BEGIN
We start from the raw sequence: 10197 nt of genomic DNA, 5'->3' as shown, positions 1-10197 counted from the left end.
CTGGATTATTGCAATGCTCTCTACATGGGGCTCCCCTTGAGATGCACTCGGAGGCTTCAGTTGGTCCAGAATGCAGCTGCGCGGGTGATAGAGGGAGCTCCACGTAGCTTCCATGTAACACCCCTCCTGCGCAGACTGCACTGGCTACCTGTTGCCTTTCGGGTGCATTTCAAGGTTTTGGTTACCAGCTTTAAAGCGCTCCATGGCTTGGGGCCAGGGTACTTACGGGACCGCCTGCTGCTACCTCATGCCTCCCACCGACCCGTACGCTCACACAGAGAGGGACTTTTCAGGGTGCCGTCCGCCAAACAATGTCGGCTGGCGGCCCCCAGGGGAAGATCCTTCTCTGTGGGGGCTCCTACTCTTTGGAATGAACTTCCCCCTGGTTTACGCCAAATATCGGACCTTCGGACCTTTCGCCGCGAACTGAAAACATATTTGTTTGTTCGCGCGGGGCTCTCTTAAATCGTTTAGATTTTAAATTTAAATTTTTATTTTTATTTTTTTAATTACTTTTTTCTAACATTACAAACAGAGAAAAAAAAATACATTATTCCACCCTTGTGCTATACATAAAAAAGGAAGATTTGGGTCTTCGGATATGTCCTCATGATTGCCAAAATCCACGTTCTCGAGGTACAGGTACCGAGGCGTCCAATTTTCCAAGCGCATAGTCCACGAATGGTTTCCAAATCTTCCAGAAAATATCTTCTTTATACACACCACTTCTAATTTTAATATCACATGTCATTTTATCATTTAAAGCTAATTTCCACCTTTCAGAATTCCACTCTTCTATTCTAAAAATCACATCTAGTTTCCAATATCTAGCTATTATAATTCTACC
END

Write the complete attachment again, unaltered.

We start from the raw sequence: 10197 nt of genomic DNA, 5'->3' as shown, positions 1-10197 counted from the left end.
CTGGATTATTGCAATGCTCTCTACATGGGGCTCCCCTTGAGATGCACTCGGAGGCTTCAGTTGGTCCAGAATGCAGCTGCGCGGGTGATAGAGGGAGCTCCACGTAGCTTCCATGTAACACCCCTCCTGCGCAGACTGCACTGGCTACCTGTTGCCTTTCGGGTGCATTTCAAGGTTTTGGTTACCAGCTTTAAAGCGCTCCATGGCTTGGGGCCAGGGTACTTACGGGACCGCCTGCTGCTACCTCATGCCTCCCACCGACCCGTACGCTCACACAGAGAGGGACTTTTCAGGGTGCCGTCCGCCAAACAATGTCGGCTGGCGGCCCCCAGGGGAAGATCCTTCTCTGTGGGGGCTCCTACTCTTTGGAATGAACTTCCCCCTGGTTTACGCCAAATATCGGACCTTCGGACCTTTCGCCGCGAACTGAAAACATATTTGTTTGTTCGCGCGGGGCTCTCTTAAATCGTTTAGATTTTAAATTTAAATTTTTATTTTTATTTTTTTAATTACTTTTTTCTAACATTACAAACAGAGAAAAAAAAATACATTATTCCACCCTTGTGCTATACATAAAAAAGGAAGATTTGGGTCTTCGGATATGTCCTCATGATTGCCAAAATCCACGTTCTCGAGGTACAGGTACCGAGGCGTCCAATTTTCCAAGCGCATAGTCCACGAATGGTTTCCAAATCTTCCAGAAAATATCTTCTTTATACACACCACTTCTAATTTTAATATCACATGTCATTTTATCATTTAAAGCTAATTTCCACCTTTCAGAATTCCACTCTTCTATTCTAAAAATCACATCTAGTTTCCAATATCTAGCTATTATAATTCTACC